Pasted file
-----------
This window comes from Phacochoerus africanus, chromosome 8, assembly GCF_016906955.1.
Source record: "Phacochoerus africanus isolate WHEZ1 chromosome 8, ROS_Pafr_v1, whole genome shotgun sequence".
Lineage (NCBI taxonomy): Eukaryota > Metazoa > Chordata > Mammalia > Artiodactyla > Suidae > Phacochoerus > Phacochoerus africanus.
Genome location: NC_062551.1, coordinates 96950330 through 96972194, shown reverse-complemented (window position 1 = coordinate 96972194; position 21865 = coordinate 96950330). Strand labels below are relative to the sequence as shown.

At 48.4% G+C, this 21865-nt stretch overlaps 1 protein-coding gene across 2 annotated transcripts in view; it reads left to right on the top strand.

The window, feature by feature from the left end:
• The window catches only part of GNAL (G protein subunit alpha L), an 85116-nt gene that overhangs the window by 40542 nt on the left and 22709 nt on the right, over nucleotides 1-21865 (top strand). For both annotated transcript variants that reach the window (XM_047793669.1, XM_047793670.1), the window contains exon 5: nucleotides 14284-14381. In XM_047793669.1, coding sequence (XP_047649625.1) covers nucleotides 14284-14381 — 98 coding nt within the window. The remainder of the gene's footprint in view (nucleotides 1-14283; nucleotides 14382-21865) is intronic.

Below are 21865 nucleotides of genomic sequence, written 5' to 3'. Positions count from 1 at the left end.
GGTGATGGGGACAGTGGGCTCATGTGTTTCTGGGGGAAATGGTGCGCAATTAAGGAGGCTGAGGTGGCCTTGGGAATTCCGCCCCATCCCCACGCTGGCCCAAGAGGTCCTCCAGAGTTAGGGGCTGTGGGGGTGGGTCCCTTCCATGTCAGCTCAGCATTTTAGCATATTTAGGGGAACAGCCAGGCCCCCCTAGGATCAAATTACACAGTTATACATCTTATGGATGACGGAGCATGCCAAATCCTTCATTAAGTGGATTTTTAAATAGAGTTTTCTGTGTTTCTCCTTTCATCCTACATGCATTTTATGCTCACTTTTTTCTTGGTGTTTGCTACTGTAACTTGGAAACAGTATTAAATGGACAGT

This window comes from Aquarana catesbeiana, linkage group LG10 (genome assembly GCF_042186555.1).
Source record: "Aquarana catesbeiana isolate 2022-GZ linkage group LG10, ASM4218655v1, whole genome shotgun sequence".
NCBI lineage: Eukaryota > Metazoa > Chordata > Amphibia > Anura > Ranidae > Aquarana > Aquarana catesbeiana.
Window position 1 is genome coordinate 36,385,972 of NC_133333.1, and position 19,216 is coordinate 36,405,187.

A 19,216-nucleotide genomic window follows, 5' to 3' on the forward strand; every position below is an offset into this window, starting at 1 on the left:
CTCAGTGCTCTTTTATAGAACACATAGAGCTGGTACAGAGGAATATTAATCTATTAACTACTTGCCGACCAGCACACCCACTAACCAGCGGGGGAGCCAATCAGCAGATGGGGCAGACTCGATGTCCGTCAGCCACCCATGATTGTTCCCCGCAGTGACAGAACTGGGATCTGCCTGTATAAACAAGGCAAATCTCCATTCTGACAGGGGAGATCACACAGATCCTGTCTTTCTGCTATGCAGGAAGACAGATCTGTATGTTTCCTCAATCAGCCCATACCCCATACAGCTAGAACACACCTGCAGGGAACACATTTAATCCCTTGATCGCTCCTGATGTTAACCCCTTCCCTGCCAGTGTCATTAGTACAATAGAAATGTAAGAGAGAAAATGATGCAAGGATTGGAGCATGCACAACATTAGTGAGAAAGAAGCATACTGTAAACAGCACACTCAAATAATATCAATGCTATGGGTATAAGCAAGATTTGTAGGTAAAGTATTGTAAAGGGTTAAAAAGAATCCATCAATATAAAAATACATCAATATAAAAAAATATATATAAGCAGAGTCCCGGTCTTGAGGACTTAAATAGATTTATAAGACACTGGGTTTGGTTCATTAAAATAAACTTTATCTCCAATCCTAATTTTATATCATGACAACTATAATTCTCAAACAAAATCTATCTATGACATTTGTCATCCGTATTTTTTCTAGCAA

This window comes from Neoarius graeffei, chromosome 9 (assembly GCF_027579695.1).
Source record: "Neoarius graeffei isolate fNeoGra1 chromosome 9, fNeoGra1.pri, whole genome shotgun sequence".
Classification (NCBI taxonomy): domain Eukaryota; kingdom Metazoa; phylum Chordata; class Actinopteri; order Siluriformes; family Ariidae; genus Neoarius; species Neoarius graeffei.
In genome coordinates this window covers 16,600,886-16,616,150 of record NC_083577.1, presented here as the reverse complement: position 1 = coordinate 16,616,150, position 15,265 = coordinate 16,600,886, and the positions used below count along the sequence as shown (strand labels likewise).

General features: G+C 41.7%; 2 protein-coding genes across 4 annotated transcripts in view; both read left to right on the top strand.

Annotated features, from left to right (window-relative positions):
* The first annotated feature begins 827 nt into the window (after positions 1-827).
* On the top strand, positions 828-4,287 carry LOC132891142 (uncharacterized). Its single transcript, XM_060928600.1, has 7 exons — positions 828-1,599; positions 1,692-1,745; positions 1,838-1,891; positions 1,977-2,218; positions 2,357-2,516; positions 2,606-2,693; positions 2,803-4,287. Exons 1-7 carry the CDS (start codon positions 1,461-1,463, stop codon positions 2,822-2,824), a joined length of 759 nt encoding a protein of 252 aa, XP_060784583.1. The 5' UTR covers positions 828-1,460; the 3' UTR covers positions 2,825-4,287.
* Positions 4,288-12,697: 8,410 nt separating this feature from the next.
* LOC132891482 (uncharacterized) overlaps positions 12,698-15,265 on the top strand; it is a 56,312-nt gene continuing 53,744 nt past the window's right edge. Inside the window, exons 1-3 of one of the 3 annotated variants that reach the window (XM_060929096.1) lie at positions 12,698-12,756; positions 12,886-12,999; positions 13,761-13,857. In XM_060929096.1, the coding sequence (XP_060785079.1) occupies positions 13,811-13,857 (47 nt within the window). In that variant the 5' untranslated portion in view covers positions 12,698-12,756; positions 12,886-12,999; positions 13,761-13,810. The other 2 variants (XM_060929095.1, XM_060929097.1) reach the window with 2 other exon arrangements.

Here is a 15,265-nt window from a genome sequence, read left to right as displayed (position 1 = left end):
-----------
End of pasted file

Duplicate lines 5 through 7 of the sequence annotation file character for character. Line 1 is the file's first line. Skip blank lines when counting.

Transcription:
At 48.4% G+C, this 21865-nt stretch overlaps 1 protein-coding gene across 2 annotated transcripts in view; it reads left to right on the top strand.

The window, feature by feature from the left end:
• The window catches only part of GNAL (G protein subunit alpha L), an 85116-nt gene that overhangs the window by 40542 nt on the left and 22709 nt on the right, over nucleotides 1-21865 (top strand). For both annotated transcript variants that reach the window (XM_047793669.1, XM_047793670.1), the window contains exon 5: nucleotides 14284-14381. In XM_047793669.1, coding sequence (XP_047649625.1) covers nucleotides 14284-14381 — 98 coding nt within the window. The remainder of the gene's footprint in view (nucleotides 1-14283; nucleotides 14382-21865) is intronic.